Its partly to do with your blood sugar levels, when your body goes through trauma (not just talking about loosing a limb but a needle prick etc) you body uses the sugar as energy at higher rates than when sat idle or carrying out normal activity.
I’m type 2 diabetc, when I have a tattoo I have to eat throughout… if I don’t my blood sugar drops and I pass out or vomit. Haven’t had an issue with implants yet but have only had one at a time and I suppose I did feel qweezey afterward.
Trust me as a diabetic you blood sugar getting that low is not fun.
There is a really good table with all the gens listed and explanations, I had it in a wiki I was working on that I had hidden which is now actually hidden from me, along with all the references, Oh well… I’ll keep looking
Interesting. I may just be particularly tolerant of low blood sugar. I think the longest I have gone without eating anything (just water) was just over a month (stupid bet, but I won) and I was very surprised that other than feeling more worn out after say a 200m sprint to the bus stop I noticed no negative side effects. Having said that, having a snack before hand is easy enough so will do.
I believe, and trust me I’m no neurologist here… but I believe that eating engages the digestive system, which in turn activates the vagus nerve, which in turn helps keep your body in rest/digest mode instead of fight/flight mode… and when you are getting a tattoo or injection or whatever, if you are in fight/flight mode, there is a large chance that sustaining damage which activates pain sensors will tell your brain to make rapid changes in your physiology that would normally aid you during combat or flight… but because you’re sitting dead still in a chair, these changes are not good and cause vasovagal syncope… also called reflex syncope. I’ve talked about this before in other posts… https://forum.dangerousthings.com/search?q=syncope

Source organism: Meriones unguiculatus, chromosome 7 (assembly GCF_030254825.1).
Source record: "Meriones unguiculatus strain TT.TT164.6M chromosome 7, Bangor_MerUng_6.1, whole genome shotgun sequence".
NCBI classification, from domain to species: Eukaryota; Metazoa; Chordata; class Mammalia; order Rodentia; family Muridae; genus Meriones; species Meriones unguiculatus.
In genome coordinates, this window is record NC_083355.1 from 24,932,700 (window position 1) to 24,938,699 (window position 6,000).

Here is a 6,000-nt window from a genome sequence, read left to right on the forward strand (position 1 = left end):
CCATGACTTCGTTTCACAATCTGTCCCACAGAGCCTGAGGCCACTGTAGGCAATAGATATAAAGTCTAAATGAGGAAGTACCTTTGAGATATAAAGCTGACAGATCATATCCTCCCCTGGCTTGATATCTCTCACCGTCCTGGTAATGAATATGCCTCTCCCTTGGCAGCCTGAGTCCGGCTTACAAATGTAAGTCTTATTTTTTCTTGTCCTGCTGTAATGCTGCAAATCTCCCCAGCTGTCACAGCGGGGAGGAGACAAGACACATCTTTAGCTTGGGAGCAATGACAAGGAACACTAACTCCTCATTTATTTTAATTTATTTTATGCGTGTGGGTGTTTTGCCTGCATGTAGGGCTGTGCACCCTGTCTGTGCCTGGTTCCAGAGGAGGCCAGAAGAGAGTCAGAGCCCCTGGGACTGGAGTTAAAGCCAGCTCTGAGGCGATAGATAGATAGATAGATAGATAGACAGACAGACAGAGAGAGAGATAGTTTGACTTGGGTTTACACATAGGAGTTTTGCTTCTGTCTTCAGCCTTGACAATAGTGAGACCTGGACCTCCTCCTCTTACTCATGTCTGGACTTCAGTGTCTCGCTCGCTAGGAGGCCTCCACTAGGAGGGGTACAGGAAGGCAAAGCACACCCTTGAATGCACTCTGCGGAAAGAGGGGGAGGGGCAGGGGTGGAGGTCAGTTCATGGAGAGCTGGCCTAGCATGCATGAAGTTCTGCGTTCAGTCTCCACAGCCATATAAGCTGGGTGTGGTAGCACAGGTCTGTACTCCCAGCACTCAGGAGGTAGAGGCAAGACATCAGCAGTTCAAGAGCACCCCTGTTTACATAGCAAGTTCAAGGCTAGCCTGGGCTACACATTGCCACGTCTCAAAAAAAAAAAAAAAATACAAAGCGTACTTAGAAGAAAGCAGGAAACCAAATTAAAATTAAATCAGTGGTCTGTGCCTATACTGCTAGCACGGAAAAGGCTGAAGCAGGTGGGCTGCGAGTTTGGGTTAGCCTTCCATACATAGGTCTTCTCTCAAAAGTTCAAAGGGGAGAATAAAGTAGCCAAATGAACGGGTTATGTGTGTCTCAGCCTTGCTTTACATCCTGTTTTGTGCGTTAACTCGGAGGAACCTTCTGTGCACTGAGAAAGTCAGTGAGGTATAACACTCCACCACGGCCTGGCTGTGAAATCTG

That’s actually pretty cool… yeah sprinting to the bus when you’re probably all out of glycogen stores in your muscles (and probably glucose in your blood), you’re probably burning ketones which is much more difficult to do and not well suited for sudden spikes of your energy requirements.
I am wondering about this also. After thinking, I would be willing to self install this and the APEX flex on the knifes edge. I spoke to my local parlors, and only one guy knew of a person who does scapel work, and he is full up because of all the delays for a while.
My wife would help, so I wouldn’t be on my own at least. We also have experience working in sterile procedures.
That’s fair… but in actuality I need to do a new test on this to confirm. The problem is that these chips are underground grey market “Chinese specials” and their source and operation are both unconformable… so with this latest batch of chips I’ll be making flexM1s with I will test this again to confirm.
Initial flexM1 gen2 units are promising. The length is slightly longer to accommodate a rough antenna connection process which is hard to dial down in a reliable way… 38mm long… but the width is the same… 7mm at the bottom and 8mm at the top… good for needle pocketing.
I have a couple questions regarding the flexibility (or rather, the durability) of the FlexM1 and similar format implants: if you implant it in a slightly fleshy spot - as opposed to along a bone - it’ll bend when you press down on it. That means the copper wire in the coil will bend. My questions are these:
If the fleshy bit is fleshy enough, and you press hard enough, does the copper wire deform permanently? Copper isn’t very springy, so I expect it to deform plastically each time the device is subjected to bending.
Have you done a metal fatigue test? I.e. how many times can you bend it until the wire breaks, and how does the amount of bending reduce the number of cycles?
Have you noticed delamination or shearing between the top or bottom of the flexible silicone and the embedded inflexible copper in the middle, as the device is flexed repeatedly?